When the RS was unveiled at the Paris Motor Show on October 5, 1972, it was the first series-production car in the world with front and rear spoilers. The requirements for the 911 base vehicle for racing and rallying were clearly defined: light and fast were the watchwords. To achieve the objectives, Hans Mezger and Valentin Schäffer developed the 2.7-liter six-cylinder boxer engine with fuel injection from the ground up.
In the Sport version, the 207-hp (210-PS), 2,116-lb (960-kg) Coupé went from 0 to 100 kmh in 5.8 seconds (0-62 mph) and topped out at almost 245 kmh (152 mph). The precise aerodynamics designed back then with racing cars in mind still make the RS unique today. “It’s the most direct technology transfer from motorsport to series production that ever occurred,” says Head of GT Vehicles Andreas Preuninger. “Nothing about this has changed to this day and it is part of a modelled tradition at Porsche.”
The Porsche Museum tells the story of the RS and its racing cousin, the RSR, not only through the cars and anecdotes, but also with films, photos, racing posters and interactive features. Visitors can, for example, put together their own custom RS by turning the model-detail and colour wheel of a kaleidoscope. To fulfil as many personal wishes as possible, Porsche held fast to its customisation principle with the Carrera RS 2.7. Buyers could choose from a wide array of colours and equipment options. The strong demand took the sports car manufacturer by surprise – it had initially planned just 500 series-produced cars for homologation.
From the development vehicle to the production-ready Porsche
At the centre of the special exhibition is a bright yellow 911 Carrera RS 2.7 in Touring spec, as well as a rare metallic green prototype. The cars, development documents, advertising brochures, price lists, the Carrera logo and an article from the Porsche magazine Christophorus describe the path from the development vehicle to the production-ready Porsche.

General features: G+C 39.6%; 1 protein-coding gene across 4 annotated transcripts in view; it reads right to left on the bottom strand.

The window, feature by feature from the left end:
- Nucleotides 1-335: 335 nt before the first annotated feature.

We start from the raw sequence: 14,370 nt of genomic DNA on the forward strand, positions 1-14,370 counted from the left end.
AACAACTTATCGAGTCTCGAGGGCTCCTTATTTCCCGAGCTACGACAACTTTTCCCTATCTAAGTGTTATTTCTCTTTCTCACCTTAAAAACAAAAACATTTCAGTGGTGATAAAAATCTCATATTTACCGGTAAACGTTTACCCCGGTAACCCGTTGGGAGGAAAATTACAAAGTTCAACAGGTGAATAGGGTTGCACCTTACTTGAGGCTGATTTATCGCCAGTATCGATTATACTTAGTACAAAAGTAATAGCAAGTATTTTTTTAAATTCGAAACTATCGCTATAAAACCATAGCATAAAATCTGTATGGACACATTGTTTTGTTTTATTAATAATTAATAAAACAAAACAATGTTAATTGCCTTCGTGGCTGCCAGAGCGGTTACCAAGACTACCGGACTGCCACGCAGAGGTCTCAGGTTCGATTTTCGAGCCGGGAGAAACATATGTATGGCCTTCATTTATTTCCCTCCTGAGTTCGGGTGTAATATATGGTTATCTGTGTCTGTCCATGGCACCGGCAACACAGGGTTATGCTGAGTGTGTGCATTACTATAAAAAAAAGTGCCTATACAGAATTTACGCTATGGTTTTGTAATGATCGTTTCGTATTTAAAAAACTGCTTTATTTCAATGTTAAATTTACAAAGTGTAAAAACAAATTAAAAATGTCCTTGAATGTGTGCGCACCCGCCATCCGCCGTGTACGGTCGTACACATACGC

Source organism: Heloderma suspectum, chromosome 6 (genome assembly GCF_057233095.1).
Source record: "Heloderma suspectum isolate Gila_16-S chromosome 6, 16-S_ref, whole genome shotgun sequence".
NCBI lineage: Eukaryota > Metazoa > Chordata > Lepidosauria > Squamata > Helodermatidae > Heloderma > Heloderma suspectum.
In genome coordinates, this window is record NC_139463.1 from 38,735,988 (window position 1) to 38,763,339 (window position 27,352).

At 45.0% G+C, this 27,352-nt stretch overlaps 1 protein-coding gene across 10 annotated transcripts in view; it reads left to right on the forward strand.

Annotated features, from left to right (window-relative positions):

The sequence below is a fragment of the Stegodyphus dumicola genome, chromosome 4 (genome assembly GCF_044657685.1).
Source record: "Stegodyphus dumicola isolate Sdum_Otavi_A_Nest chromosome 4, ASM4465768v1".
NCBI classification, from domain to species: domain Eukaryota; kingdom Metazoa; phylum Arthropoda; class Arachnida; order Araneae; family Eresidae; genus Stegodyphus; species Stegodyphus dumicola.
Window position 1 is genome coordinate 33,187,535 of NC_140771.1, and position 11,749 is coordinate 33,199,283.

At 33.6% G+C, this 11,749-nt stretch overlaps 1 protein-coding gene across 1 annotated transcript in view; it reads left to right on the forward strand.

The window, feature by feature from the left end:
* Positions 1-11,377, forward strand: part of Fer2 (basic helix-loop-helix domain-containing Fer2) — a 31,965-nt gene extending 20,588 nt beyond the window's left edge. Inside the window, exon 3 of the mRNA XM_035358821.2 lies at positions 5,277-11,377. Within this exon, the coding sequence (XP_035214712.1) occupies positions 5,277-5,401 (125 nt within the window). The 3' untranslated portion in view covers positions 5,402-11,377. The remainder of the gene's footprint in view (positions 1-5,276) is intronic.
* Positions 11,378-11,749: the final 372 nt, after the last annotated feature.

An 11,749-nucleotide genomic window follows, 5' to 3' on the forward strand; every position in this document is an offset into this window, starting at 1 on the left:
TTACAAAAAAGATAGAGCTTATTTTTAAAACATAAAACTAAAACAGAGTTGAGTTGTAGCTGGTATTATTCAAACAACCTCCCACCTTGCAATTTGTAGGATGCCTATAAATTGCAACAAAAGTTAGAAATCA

Visitors can also look forward to seeing other extraordinary cars from the family lineage of the ducktail, spanning five decades of Porsche history. With the duo of the 964 and 993 generations of the 911 RS, Porsche expanded the RS family to include air-cooled sports cars. The water-cooled era is represented by the 996, 997 and 991 generations of the 911 GT3 RS and the 992-generation 911 Sport Classic models, the last of which is a collector’s edition from the Heritage Design Series from Porsche Exclusive Manufaktur and features a fixed rear spoiler.
The car’s ‘ducktail’ moniker from the realm of avian anatomy was inspired by the shape of the rear spoiler. At high speeds, it presses the 911 to the ground and thereby reduces lift to achieve the ideal balance and enable higher top speeds. Half a century ago, with the RS, the sports car manufacturer achieved the perfect synthesis between weight, power, aerodynamics and driving dynamics. It was light, fast, race-ready and road-approved.
The Porsche Museum is open Tuesday to Sunday, from 09:00 to 18:00. The current health and hygiene regulations can be found on the website: www.porsche.com/germany/aboutporsche/porschemuseum
For more information about the history of the car, as well as film and photo material, feel free to visit the online portal dedicated to the 911 Carrera RS.